The district court’s duty on remand is to execute the mandate of this court strictly according to its terms. Halverson v. Vill. of Deerwood, 322 N.W.2d 761, 766 (Minn. 1982). Bator first argues that the district court relied on Koop’s stricken testimony to make its findings. A review of the record establishes that this argument is without merit. The district court granted Bator’s motion to include in the record of the hearing on remand both the conciliation court record and the testimony from the first trial before the district court. As a part of the record, this body of evidence is available for the district court’s consideration in resolving the disputed issue on remand. The district court had ample testimonial evidence in the record to render its decision without relying on Koop’s stricken testimony. Further, at the second trial, Bator introduced documentation containing the figures used in the district court’s subsequent findings. Accordingly, the district court’s findings of fact are supported by the record.
Bator also argues that she was denied a “full trial” because the district court prematurely concluded the November 22, 2002, hearing. We disagree. The case was remanded because the district court failed to rule on an issue raised by Bator. The evidence at the first trial addressed the very issue that remained undecided; no additional evidence was necessary to resolve the issue. The district court nevertheless convened the parties and was prepared to conduct a contested hearing on the matter. The record establishes that the district court concluded the trial because appellant was not complying with the district court’s order to proceed with the examination of the defendant. After ruling on Bator’s objection and explaining the basis for its ruling, the district court directed appellant to proceed with the examination. Bator instead continued to argue the objection.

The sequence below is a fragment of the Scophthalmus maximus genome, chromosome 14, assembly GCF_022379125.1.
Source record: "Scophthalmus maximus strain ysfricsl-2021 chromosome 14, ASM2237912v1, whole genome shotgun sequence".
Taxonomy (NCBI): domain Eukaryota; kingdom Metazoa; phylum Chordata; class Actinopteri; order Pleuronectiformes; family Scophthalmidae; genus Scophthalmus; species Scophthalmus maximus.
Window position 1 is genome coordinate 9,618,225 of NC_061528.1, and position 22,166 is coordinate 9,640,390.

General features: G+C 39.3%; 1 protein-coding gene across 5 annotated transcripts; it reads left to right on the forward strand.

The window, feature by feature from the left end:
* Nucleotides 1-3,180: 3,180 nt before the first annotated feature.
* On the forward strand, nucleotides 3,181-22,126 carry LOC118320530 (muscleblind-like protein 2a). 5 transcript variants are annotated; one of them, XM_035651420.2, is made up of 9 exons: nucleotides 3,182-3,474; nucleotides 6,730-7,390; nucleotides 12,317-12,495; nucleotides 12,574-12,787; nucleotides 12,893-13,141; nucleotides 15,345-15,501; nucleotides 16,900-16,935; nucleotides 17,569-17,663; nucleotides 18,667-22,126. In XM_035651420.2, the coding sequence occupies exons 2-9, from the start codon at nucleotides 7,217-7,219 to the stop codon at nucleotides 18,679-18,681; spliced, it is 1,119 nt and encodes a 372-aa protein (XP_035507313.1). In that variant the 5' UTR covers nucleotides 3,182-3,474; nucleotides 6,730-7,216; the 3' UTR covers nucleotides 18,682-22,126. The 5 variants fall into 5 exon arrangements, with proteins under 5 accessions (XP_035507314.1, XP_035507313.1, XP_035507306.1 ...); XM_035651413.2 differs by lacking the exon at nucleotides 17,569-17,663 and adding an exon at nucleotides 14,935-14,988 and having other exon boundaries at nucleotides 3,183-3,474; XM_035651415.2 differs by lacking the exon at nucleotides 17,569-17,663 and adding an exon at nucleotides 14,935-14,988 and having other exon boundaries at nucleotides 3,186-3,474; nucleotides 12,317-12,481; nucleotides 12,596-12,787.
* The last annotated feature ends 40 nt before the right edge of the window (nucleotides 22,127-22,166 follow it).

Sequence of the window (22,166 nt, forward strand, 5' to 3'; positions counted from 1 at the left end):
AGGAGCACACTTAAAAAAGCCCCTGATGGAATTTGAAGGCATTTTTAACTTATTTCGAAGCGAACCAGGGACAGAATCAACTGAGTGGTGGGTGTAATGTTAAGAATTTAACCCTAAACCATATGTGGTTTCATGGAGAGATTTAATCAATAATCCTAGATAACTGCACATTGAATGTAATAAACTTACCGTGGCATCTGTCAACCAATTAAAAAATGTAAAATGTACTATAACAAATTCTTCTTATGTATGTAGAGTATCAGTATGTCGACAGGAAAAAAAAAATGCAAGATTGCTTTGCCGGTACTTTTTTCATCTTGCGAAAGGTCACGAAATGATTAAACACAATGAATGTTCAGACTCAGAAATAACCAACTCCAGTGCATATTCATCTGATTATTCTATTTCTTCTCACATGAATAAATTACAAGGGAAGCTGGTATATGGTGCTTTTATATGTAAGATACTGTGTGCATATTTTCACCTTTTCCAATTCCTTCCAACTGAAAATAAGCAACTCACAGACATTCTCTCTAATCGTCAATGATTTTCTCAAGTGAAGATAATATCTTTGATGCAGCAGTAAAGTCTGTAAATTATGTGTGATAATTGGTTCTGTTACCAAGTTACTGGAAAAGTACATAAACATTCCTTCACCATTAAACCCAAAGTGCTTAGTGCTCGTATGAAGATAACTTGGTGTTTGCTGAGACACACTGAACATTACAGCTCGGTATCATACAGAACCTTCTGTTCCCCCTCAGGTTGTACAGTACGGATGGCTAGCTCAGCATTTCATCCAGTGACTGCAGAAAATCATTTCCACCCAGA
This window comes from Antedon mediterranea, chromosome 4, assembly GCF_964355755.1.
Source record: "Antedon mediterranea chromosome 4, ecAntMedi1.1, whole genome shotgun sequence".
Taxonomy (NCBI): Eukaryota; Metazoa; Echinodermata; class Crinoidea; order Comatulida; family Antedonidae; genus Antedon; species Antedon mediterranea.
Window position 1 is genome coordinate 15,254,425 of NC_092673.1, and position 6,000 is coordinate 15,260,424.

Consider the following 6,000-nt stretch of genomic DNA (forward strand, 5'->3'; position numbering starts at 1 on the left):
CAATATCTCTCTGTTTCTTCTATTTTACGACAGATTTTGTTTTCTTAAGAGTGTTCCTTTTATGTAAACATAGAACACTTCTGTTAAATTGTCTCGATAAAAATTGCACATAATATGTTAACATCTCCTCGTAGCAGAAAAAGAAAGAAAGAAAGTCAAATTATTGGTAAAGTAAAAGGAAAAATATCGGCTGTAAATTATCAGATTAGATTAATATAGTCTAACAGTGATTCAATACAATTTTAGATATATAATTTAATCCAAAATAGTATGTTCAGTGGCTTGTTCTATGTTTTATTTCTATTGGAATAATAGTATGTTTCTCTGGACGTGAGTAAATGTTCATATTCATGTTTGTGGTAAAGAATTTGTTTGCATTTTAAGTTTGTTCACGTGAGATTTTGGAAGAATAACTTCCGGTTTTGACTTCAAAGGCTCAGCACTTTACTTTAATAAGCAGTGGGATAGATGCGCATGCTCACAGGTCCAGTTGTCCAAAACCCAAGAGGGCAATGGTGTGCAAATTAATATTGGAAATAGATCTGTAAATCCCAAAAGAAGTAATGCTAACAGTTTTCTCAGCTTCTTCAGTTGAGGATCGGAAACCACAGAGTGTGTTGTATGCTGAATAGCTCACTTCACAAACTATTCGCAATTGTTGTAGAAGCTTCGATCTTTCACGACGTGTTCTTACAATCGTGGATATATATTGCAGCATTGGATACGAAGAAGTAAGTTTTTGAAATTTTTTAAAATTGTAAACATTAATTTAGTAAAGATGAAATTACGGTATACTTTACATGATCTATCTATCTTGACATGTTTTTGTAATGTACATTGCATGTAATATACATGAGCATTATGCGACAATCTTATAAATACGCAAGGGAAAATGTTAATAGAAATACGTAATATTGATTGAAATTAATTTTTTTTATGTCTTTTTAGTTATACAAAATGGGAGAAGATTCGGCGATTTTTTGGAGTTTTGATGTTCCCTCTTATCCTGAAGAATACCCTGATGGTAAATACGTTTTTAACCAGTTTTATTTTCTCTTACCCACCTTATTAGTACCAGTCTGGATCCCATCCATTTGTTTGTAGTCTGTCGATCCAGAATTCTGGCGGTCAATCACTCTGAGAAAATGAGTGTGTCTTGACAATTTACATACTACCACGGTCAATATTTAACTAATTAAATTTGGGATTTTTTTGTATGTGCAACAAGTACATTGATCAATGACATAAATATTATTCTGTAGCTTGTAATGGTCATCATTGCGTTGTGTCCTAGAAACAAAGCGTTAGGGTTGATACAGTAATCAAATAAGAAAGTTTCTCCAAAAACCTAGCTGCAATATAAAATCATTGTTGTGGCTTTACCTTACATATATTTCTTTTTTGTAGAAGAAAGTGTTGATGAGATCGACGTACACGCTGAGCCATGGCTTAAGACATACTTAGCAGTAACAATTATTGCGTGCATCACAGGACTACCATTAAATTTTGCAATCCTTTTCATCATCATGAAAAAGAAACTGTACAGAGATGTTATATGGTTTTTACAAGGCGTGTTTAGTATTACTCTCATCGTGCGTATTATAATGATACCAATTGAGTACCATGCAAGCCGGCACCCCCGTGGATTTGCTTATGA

Bator failed to comply with the district court’s order to proceed following its evidentiary ruling. A fully developed record on the same issue with the same witnesses from the earlier trial already existed. In light of the circumstances, the district court’s decision to conclude the hearing and proceed on the record developed at the conciliation court hearing and the first trial was not an abuse of discretion.
Bator also raises several issues for the first time on appeal. Bator asserts that (1) she was entitled to a default judgment because respondents arrived late for the hearing, (2) the parties failed to enter into a signed, “binding” agreement, (3) the district court violated judicial standards, (4) the district court was not qualified to hear the case, and (5) the district court violated the equal-access provisions of the Americans with Disabilities Act. Because Bator did not raise these issues before the district court, these issues are not properly before us, and we decline to review them. See Thiele v. Stich, 425 N.W.2d 580, 582 (Minn. 1988) (stating that, generally, this court will not consider matters not argued and considered in the trial court).
 Bator correctly argues that the district court incorrectly calculated the amount she owed. When she commenced her lawsuit, Bator sought relief from any obligation to pay $467.79, which consisted of the $149.42 in finance charges, six hours of labor billed at $38.50, equaling $231.00, a tax of $10, and $77.37 in electrical materials. In concluding that Bator’s bill “was not an over charge,” the district court apparently believed that Bator was disputing 12 hours of work, not 6. Also, in an apparent typographical error, the district court mistakenly represented the amount of the electrical materials as $77.30, rather than $77.37. Thus, as Bator notes, the district court’s calculations should total $539.30 (12 hours of work billed at $38.50, equaling $462, plus $77.30), not $467.79. This error, however, does not affect our ultimate decision because, although the district court did not use the correct figures in setting forth the calculation, it reached the correct total. In sum, the parties disputed $467.79, and the district court resolved the dispute by requiring Bator to pay that amount, even though the equation was erroneously stated.